IS NOT A STEP. But commonly people fall off their ladders injuring themselves after
losing their balance when they were standing on the THIS IS NOT A STEP notice. This
does not mean it is not a step unless you need it to clean your eavestrough or paint
your window awnings. It means this is not a step, period.
By paying attention to safety instructions and warnings you can reduce the chance
Listen to good advice.
One gentleman I attended ignored his wife's constant urging to fix the front steps
because they were dangerous. Apparently some of the wooden steps were rotten. One
morning while he was on his way to work, one of the steps broke through causing him
to fall forwards onto the sidewalk. He landed face first, knocking out several teeth
and fracturing his jaw. He also landed with enough force to break his neck, causing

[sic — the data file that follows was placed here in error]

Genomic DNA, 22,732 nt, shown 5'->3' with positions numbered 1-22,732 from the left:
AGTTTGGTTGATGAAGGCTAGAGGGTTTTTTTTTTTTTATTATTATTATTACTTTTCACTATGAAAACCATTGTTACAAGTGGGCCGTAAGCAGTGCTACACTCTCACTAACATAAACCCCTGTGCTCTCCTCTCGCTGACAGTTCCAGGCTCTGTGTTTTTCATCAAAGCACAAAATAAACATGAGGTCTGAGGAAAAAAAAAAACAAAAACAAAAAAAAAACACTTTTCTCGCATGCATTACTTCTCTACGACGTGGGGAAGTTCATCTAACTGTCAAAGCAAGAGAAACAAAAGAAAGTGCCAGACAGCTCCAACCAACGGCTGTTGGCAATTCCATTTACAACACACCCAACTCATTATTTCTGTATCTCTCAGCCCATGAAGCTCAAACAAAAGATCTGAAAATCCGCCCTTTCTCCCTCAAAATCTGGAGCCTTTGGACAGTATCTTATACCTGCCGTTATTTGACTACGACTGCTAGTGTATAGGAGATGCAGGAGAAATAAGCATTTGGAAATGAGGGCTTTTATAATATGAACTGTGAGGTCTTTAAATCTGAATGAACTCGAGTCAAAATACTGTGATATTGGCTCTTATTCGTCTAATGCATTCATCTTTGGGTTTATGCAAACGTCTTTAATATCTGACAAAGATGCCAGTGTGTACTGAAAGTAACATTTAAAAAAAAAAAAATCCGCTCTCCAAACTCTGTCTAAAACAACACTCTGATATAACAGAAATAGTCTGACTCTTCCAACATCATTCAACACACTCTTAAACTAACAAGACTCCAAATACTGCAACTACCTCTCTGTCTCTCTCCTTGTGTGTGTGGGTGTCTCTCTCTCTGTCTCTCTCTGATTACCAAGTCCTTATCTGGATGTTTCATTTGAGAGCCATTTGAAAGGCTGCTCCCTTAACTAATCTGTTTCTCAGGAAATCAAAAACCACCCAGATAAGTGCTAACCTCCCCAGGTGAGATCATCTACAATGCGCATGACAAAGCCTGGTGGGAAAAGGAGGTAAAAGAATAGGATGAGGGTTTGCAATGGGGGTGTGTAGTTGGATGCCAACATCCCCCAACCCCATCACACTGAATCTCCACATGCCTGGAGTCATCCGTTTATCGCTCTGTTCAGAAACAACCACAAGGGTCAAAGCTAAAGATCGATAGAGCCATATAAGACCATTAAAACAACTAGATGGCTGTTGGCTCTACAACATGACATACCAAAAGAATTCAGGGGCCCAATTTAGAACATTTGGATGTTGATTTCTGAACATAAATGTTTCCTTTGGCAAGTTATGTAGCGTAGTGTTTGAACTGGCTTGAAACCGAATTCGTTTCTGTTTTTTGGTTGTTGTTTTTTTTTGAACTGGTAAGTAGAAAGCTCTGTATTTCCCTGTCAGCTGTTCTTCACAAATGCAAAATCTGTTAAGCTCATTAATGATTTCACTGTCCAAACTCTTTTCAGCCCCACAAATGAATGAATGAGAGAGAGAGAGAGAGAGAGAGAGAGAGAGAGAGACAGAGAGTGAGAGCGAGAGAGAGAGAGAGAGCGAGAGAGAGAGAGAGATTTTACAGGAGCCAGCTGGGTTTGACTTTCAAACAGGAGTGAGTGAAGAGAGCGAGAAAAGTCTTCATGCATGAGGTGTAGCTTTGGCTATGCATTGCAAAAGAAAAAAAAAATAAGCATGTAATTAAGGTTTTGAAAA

spinal cord damage rendering him a quadriplegic.
One of the best examples of people failing to heed good advice was the early European
Arctic explorers. After seventy-five years of Arctic exploration, they still refused
to listen to the advice of the Inuit and wear animal skins to keep warm and to sew
hoods on their parkas. Listen to good advice.
Watch the booze.
I'm sure you are aware of the danger of drinking and driving. We are warned of the
perils every day by the media. It is not only drinking and driving that causes injuries,
but drinking and any activity that requires coordination. When under the influence,
people tend to take chances they wouldn't if they were sober. I have attended people
who were killed or seriously injured when drinking and snowmobiling, boating, hunting,
falling into campfires, working on their roofs, walking, falling off stools and even
drinking and talking too much (usually talking when they should have been listening).